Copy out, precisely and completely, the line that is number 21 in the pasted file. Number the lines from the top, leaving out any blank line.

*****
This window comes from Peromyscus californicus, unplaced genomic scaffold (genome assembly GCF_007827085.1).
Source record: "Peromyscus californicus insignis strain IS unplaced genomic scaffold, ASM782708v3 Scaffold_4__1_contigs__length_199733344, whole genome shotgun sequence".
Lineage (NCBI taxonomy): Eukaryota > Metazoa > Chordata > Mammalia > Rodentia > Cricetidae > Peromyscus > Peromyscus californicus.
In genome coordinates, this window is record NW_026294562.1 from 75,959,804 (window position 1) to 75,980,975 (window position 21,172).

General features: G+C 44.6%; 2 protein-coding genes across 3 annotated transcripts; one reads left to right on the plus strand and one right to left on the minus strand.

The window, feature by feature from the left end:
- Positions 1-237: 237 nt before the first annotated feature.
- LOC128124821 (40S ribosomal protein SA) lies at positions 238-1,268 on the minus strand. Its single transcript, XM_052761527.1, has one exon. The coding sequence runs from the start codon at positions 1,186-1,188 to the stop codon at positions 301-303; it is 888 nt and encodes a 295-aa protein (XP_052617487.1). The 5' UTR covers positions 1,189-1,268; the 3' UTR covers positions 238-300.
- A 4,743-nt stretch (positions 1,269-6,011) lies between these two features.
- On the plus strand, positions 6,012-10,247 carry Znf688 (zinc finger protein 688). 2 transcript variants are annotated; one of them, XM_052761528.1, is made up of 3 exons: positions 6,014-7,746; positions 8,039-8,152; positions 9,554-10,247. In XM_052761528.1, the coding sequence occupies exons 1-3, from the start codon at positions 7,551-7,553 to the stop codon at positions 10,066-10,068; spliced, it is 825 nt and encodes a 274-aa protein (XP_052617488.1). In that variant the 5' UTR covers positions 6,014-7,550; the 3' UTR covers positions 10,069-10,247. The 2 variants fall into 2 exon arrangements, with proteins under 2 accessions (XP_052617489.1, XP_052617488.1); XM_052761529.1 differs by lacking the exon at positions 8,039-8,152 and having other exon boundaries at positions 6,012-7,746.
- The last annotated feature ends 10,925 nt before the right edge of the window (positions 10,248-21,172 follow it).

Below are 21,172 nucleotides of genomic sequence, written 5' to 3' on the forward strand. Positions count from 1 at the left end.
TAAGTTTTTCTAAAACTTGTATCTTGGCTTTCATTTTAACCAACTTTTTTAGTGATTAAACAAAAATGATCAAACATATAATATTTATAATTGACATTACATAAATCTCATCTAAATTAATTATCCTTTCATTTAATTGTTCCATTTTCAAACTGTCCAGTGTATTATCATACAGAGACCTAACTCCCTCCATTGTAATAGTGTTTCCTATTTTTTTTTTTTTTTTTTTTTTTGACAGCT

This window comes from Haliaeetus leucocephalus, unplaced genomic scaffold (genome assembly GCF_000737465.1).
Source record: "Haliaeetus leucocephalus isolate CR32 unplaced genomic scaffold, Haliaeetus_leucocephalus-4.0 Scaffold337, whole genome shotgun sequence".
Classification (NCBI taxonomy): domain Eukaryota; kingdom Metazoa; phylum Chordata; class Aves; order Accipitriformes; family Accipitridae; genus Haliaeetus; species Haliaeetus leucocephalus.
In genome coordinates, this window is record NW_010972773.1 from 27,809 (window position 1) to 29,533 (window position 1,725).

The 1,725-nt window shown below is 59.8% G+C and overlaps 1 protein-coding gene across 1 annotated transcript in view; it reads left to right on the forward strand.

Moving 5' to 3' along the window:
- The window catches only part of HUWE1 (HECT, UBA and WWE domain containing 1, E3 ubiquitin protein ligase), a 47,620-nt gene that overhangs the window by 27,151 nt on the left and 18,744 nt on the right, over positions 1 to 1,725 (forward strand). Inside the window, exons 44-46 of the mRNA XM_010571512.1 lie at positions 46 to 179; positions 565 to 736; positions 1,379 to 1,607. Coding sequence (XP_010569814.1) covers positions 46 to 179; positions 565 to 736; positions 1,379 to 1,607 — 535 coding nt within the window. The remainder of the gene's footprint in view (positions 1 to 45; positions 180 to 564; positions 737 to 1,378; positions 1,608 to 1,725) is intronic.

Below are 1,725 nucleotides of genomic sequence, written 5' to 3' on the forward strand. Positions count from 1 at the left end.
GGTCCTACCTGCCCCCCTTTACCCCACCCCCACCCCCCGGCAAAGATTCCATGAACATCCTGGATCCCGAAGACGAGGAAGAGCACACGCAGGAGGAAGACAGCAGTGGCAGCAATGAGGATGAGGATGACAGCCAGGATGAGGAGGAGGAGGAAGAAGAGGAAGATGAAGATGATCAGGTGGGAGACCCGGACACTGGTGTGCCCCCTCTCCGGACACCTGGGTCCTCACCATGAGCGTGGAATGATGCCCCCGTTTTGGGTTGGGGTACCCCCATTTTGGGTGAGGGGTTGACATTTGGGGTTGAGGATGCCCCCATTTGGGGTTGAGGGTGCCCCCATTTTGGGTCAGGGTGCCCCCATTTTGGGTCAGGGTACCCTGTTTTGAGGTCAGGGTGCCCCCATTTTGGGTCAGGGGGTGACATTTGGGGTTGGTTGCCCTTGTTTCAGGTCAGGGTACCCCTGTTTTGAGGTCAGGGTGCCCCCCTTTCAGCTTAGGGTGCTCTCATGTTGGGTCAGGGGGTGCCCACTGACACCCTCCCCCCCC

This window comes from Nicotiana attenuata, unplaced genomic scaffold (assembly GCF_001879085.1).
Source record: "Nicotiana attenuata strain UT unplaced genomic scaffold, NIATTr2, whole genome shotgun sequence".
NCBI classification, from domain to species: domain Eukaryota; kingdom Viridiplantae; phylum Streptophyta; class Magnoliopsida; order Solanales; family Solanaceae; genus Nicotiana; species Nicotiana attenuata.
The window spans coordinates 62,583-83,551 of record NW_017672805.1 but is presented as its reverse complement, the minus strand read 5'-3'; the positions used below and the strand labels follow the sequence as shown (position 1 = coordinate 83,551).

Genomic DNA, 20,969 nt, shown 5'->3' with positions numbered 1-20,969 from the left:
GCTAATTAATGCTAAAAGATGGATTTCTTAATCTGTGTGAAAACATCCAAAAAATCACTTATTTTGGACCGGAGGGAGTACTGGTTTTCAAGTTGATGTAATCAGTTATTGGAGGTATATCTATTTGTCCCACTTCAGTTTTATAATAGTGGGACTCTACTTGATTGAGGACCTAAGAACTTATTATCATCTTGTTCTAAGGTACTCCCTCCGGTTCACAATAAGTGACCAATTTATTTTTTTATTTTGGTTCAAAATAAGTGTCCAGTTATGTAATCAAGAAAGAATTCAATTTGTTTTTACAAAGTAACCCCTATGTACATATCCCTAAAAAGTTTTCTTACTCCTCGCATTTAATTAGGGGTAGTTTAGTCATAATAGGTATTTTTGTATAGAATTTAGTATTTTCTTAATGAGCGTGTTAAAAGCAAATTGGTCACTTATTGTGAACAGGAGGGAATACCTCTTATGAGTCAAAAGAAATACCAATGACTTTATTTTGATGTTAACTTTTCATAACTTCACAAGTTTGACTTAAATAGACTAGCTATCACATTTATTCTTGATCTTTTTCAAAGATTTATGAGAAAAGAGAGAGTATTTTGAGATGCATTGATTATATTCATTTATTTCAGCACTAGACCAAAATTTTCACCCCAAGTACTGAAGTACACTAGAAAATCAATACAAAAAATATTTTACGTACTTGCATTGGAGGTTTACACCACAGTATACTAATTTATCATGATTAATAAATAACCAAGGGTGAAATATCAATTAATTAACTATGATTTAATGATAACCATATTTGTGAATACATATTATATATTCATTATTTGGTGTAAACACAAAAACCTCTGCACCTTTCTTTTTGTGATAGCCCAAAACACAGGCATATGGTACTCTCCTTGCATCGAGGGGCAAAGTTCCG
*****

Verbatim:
Below are 1,725 nucleotides of genomic sequence, written 5' to 3' on the forward strand. Positions count from 1 at the left end.